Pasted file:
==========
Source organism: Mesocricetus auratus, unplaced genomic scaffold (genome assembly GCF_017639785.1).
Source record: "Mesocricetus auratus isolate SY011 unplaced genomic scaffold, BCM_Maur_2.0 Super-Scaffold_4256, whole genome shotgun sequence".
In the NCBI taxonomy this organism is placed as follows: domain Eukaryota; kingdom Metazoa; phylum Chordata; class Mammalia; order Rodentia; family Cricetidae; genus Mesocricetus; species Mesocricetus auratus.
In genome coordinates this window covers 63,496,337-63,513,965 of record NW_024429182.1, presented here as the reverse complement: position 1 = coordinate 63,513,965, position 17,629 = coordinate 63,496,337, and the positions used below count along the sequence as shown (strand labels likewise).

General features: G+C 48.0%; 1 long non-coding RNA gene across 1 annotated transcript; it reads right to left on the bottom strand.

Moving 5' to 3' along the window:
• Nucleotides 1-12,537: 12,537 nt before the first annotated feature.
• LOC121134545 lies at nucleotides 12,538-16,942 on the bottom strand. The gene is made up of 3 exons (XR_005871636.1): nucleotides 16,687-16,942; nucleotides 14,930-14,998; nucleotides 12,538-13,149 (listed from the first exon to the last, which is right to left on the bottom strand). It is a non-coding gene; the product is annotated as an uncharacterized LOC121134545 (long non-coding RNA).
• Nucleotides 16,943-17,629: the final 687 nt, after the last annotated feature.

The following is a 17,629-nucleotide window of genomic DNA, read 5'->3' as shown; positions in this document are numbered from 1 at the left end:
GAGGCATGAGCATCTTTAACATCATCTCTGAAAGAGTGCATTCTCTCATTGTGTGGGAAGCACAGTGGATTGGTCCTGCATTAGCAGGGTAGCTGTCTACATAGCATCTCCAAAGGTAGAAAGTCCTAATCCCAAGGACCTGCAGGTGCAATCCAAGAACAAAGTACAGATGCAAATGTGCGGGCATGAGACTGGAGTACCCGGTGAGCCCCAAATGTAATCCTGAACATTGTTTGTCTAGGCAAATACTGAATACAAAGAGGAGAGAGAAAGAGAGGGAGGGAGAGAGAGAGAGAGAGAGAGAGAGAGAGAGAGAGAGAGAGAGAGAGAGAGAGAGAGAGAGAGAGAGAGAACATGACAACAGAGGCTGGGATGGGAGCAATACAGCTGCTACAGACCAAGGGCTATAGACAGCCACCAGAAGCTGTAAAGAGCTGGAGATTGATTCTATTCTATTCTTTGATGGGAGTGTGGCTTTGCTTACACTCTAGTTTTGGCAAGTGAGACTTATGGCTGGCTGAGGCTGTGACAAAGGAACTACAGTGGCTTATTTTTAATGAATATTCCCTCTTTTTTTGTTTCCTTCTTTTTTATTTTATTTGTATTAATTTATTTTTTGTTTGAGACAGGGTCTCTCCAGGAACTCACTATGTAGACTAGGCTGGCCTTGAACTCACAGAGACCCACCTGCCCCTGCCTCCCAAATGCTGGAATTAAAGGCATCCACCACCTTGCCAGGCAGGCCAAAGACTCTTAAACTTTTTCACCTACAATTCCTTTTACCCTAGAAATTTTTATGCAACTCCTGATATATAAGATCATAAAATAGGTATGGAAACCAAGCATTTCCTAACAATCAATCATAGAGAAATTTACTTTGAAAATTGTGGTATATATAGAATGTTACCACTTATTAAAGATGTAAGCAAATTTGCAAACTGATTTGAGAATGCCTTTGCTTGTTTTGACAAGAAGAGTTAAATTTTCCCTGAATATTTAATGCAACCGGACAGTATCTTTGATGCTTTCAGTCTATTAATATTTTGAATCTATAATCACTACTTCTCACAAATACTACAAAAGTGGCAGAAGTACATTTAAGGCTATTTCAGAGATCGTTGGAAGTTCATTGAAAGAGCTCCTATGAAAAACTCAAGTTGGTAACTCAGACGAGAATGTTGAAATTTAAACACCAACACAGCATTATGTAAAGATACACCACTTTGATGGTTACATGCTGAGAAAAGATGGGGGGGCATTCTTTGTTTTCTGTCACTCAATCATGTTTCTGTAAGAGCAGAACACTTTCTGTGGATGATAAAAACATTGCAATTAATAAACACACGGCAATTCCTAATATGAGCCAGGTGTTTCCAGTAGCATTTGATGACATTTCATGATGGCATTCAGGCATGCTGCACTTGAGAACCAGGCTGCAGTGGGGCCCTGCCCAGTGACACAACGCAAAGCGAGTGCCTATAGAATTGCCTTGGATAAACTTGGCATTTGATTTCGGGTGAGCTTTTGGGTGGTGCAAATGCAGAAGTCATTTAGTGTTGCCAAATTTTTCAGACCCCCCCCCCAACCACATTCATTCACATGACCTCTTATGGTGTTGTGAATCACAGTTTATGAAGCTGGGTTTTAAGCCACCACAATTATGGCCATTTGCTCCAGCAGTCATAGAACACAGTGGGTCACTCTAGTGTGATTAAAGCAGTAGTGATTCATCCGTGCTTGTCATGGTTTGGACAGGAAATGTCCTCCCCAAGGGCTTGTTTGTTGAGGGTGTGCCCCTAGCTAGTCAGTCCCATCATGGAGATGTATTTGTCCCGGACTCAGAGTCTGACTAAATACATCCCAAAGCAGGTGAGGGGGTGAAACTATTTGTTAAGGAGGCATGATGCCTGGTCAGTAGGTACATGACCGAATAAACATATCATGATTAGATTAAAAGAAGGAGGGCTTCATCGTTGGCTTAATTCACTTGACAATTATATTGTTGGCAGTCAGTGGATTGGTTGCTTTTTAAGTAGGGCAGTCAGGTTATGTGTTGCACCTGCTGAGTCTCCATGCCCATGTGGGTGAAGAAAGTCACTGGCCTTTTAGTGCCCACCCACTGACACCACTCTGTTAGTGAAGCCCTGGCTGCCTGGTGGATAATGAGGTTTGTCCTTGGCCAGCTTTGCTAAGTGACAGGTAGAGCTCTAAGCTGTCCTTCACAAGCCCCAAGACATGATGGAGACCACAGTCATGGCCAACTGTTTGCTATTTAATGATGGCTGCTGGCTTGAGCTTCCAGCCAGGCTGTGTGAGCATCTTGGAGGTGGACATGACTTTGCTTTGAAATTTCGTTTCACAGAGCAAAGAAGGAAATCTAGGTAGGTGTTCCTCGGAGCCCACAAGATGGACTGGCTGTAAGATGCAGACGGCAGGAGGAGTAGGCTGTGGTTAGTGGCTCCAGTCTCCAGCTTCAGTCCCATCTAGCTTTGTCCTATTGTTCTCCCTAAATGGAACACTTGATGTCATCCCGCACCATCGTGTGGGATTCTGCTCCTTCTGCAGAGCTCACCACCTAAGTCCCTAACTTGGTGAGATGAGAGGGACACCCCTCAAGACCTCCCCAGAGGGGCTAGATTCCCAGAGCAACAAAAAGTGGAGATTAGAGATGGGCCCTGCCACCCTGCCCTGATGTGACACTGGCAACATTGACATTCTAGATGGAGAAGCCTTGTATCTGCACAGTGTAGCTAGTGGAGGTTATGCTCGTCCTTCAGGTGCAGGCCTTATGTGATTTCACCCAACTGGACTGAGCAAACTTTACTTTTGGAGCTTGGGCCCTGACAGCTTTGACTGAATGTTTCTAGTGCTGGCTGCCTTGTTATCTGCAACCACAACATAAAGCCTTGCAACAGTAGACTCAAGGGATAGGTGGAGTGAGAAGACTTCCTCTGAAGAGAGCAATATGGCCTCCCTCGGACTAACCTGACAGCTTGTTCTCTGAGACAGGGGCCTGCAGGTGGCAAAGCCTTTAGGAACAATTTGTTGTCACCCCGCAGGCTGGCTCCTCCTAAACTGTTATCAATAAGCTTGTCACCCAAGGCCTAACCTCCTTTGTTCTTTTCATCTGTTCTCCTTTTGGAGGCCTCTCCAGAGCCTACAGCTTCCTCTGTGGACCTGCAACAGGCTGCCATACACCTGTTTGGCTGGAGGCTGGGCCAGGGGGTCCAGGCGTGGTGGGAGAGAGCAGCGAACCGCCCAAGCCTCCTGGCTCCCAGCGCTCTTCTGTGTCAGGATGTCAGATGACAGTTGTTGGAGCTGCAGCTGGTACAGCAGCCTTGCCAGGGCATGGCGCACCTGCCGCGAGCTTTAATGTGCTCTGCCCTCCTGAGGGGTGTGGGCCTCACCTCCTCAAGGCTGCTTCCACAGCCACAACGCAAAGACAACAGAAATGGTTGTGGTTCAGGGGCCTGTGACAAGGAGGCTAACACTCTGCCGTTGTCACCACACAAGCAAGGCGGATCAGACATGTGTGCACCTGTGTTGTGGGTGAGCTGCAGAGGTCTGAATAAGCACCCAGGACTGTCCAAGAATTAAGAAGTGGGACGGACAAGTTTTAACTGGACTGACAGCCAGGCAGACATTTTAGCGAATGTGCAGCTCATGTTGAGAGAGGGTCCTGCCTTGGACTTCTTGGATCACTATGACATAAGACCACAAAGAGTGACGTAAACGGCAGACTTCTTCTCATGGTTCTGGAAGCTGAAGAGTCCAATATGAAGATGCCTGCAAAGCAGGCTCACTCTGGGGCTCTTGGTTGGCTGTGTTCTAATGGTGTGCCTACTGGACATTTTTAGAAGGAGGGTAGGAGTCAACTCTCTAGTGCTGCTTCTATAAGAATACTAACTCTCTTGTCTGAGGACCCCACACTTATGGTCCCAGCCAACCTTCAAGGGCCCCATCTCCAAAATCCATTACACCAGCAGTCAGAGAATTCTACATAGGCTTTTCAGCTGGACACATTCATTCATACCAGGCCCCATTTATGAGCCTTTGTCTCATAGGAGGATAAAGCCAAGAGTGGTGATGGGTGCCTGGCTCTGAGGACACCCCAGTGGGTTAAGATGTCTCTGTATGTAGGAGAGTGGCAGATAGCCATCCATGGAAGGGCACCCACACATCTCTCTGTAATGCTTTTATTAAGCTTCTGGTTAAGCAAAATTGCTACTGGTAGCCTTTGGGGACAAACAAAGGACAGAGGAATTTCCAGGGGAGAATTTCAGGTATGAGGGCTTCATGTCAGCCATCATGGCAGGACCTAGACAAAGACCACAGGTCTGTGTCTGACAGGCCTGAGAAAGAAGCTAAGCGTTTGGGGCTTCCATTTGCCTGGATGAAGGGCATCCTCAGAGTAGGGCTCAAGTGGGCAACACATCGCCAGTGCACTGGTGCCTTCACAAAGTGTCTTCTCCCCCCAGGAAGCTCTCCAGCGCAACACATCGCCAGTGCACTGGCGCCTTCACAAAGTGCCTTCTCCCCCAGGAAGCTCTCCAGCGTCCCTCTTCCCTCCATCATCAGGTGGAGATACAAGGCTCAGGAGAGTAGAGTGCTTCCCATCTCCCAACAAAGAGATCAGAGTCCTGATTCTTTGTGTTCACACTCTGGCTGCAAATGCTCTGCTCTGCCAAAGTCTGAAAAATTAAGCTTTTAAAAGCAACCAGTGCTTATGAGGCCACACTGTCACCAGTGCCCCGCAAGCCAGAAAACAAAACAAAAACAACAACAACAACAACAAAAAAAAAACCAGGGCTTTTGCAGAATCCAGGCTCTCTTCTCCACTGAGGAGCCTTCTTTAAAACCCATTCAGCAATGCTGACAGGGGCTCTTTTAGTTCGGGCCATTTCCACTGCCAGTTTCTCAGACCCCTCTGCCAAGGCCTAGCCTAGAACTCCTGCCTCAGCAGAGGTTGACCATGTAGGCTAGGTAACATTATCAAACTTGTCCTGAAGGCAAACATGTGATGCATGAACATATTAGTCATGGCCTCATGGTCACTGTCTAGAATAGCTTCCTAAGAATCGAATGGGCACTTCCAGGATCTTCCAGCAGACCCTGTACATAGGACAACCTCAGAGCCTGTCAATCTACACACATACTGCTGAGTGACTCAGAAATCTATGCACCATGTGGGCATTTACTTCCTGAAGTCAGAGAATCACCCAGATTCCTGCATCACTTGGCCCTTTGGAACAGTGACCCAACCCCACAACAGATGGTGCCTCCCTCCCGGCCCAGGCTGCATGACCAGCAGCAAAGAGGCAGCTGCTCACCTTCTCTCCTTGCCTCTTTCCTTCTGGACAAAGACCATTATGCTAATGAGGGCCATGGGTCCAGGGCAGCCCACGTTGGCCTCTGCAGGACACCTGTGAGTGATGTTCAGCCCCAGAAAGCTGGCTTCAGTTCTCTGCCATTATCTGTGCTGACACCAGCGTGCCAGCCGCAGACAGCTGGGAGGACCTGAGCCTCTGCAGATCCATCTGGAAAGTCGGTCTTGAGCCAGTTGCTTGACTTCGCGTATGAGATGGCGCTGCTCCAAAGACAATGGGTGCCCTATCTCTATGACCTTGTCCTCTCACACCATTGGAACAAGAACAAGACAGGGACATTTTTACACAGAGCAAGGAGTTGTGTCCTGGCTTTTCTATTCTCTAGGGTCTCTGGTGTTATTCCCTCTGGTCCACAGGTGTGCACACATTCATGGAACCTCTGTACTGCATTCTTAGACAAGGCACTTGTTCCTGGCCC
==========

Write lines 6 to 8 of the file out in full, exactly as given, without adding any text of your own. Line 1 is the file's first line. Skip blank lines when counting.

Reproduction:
Moving 5' to 3' along the window:
• Nucleotides 1-12,537: 12,537 nt before the first annotated feature.
• LOC121134545 lies at nucleotides 12,538-16,942 on the bottom strand. The gene is made up of 3 exons (XR_005871636.1): nucleotides 16,687-16,942; nucleotides 14,930-14,998; nucleotides 12,538-13,149 (listed from the first exon to the last, which is right to left on the bottom strand). It is a non-coding gene; the product is annotated as an uncharacterized LOC121134545 (long non-coding RNA).